The Liberal government introduced long-awaited legislation Thursday to implement the United Nations Declaration on the Rights of Indigenous Peoples, which Justice Minister David Lametti described as a significant step forward on the path to reconciliation.
“It has the potential to be transformational,” Lametti told a news conference in Ottawa after tabling Bill C-15 in the House of Commons.
The proposed legislation, if passed, would require the federal government to work with First Nations, Métis and Inuit to do everything needed to ensure Canadian law is in harmony with the rights and principles contained in the UN declaration’s.
It would also have the federal government create an action plan for those goals as soon as possible and no later than three years after the bill comes into force.
National Chief Perry Bellegarde of the Assembly of First Nations said it is not perfect and that he is concerned the deadline for completing the action plan is too far away.
“We’ve waited too long already,” he said at the news conference. “We don’t want wait for another three years.”
Bellegarde said First Nations want clarity on which government department will take the lead in this crucial initiative before the bill is adopted into law.
“We would like to see a commitment to a periodic review, which is something any good legislation should have,” he said.
In a technical briefing provided to media earlier Thursday on the condition that officials not be named, the Justice Department officials said the bill includes a framework to create ways to align federal law with the declaration over time. It does not transform the declaration itself into law.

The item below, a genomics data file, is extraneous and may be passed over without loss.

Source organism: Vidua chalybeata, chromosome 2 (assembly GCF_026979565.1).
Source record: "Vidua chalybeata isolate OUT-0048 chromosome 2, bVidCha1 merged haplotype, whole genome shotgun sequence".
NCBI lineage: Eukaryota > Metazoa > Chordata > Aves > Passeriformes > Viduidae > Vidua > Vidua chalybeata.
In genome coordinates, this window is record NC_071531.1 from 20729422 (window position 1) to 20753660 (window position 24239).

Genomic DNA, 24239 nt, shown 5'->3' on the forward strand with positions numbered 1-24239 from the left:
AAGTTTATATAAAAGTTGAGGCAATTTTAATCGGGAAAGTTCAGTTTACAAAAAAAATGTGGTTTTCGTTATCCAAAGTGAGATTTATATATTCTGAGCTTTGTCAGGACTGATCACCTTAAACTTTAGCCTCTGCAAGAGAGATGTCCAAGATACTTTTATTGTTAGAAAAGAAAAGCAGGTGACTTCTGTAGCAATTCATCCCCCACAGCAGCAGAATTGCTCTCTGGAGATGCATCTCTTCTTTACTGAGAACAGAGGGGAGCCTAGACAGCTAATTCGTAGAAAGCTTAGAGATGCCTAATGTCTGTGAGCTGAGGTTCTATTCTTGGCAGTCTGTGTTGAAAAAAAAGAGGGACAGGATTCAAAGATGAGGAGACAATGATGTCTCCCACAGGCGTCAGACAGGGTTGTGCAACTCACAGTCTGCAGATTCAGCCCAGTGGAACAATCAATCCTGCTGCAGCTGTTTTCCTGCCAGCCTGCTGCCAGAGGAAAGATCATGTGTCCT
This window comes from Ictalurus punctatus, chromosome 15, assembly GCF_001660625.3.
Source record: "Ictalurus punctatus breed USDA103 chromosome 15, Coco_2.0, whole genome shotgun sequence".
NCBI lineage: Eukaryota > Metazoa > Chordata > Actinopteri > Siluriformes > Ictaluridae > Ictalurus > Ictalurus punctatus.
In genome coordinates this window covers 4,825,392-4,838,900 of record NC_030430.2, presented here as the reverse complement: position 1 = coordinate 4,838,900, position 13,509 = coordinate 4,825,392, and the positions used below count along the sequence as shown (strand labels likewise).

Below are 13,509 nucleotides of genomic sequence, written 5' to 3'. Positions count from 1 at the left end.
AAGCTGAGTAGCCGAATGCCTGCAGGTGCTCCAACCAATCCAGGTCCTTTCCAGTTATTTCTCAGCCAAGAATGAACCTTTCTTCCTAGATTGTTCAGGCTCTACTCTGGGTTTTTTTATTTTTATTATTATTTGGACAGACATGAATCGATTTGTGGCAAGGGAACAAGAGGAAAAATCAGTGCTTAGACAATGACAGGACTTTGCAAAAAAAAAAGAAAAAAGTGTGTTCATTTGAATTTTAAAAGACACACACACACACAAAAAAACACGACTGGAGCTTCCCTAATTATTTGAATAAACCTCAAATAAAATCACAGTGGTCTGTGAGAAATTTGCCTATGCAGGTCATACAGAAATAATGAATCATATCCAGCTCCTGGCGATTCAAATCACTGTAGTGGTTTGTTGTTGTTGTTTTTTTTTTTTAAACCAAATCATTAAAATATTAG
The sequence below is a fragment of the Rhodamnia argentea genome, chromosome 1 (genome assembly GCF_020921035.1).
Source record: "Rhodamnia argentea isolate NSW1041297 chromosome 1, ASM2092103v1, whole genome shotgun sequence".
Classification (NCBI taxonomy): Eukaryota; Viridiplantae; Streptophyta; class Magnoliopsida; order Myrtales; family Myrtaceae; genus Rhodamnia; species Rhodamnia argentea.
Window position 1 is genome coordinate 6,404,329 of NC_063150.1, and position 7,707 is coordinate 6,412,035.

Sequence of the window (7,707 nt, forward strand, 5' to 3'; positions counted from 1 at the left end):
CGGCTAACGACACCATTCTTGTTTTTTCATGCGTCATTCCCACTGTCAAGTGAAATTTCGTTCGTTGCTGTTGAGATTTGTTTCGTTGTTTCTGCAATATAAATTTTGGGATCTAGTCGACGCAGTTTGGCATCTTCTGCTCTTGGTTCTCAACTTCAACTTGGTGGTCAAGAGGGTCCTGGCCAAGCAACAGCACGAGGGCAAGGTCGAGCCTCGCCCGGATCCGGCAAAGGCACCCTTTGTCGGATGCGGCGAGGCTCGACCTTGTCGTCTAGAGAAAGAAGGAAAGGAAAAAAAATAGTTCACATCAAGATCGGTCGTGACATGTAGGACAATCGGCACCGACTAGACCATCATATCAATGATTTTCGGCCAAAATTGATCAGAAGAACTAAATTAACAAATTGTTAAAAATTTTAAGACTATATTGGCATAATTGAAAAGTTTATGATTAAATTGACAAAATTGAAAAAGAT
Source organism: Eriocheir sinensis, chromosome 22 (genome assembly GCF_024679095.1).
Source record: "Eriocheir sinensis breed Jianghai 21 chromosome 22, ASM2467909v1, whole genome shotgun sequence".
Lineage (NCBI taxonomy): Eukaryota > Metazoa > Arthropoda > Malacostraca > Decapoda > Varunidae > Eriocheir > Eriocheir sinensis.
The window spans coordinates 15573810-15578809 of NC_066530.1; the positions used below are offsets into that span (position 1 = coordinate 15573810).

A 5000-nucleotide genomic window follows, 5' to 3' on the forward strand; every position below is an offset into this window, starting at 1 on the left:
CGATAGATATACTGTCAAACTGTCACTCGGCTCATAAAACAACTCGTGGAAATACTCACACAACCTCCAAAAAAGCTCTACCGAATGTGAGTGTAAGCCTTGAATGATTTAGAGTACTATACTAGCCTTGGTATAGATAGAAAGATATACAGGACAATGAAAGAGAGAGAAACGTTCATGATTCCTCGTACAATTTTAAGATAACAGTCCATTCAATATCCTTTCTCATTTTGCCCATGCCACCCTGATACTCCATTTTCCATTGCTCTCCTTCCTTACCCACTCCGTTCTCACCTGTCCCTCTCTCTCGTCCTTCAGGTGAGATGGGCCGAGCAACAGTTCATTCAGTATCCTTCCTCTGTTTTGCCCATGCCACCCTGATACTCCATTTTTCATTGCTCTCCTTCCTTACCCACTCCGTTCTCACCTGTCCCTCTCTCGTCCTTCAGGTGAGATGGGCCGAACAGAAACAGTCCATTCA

The proposed legislation builds upon a private member’s bill from former NDP MP Romeo Saganash, which the House of Commons passed two years ago.
That bill stalled in the Senate, where Conservative senators argued it could have unintended legal and economic consequences, and then died when Parliament dissolved.
The UN declaration, which Canada endorsed in 2010, affirms the rights of Indigenous Peoples to self-determination and to their language, culture and traditional lands.
It also spells out the need for free, prior and informed consent from Indigenous Peoples on anything that infringes on their lands or rights.
This story was produced with the financial assistance of the Facebook and Canadian Press News Fellowship.
Maan Alhmidi, The Canadian Press
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